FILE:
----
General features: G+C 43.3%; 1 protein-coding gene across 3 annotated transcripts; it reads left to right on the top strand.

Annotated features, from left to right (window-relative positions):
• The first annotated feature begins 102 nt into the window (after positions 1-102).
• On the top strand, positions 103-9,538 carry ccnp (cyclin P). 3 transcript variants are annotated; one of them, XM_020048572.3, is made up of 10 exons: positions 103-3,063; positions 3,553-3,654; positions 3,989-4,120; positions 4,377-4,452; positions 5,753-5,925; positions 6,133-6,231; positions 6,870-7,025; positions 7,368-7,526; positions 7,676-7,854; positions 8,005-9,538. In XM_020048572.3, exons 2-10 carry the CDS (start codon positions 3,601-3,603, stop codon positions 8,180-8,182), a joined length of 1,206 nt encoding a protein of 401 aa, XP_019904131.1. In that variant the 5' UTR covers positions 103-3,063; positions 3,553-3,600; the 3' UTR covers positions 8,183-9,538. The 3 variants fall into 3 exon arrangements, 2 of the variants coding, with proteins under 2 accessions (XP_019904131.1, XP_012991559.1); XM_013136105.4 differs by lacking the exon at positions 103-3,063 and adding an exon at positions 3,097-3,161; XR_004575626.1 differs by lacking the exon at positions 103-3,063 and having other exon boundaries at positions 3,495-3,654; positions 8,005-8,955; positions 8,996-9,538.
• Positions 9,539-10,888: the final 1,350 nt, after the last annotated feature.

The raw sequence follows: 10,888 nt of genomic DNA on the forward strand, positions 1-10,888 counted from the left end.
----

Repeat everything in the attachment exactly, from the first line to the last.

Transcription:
General features: G+C 43.3%; 1 protein-coding gene across 3 annotated transcripts; it reads left to right on the top strand.

Annotated features, from left to right (window-relative positions):
• The first annotated feature begins 102 nt into the window (after positions 1-102).
• On the top strand, positions 103-9,538 carry ccnp (cyclin P). 3 transcript variants are annotated; one of them, XM_020048572.3, is made up of 10 exons: positions 103-3,063; positions 3,553-3,654; positions 3,989-4,120; positions 4,377-4,452; positions 5,753-5,925; positions 6,133-6,231; positions 6,870-7,025; positions 7,368-7,526; positions 7,676-7,854; positions 8,005-9,538. In XM_020048572.3, exons 2-10 carry the CDS (start codon positions 3,601-3,603, stop codon positions 8,180-8,182), a joined length of 1,206 nt encoding a protein of 401 aa, XP_019904131.1. In that variant the 5' UTR covers positions 103-3,063; positions 3,553-3,600; the 3' UTR covers positions 8,183-9,538. The 3 variants fall into 3 exon arrangements, 2 of the variants coding, with proteins under 2 accessions (XP_019904131.1, XP_012991559.1); XM_013136105.4 differs by lacking the exon at positions 103-3,063 and adding an exon at positions 3,097-3,161; XR_004575626.1 differs by lacking the exon at positions 103-3,063 and having other exon boundaries at positions 3,495-3,654; positions 8,005-8,955; positions 8,996-9,538.
• Positions 9,539-10,888: the final 1,350 nt, after the last annotated feature.

The raw sequence follows: 10,888 nt of genomic DNA on the forward strand, positions 1-10,888 counted from the left end.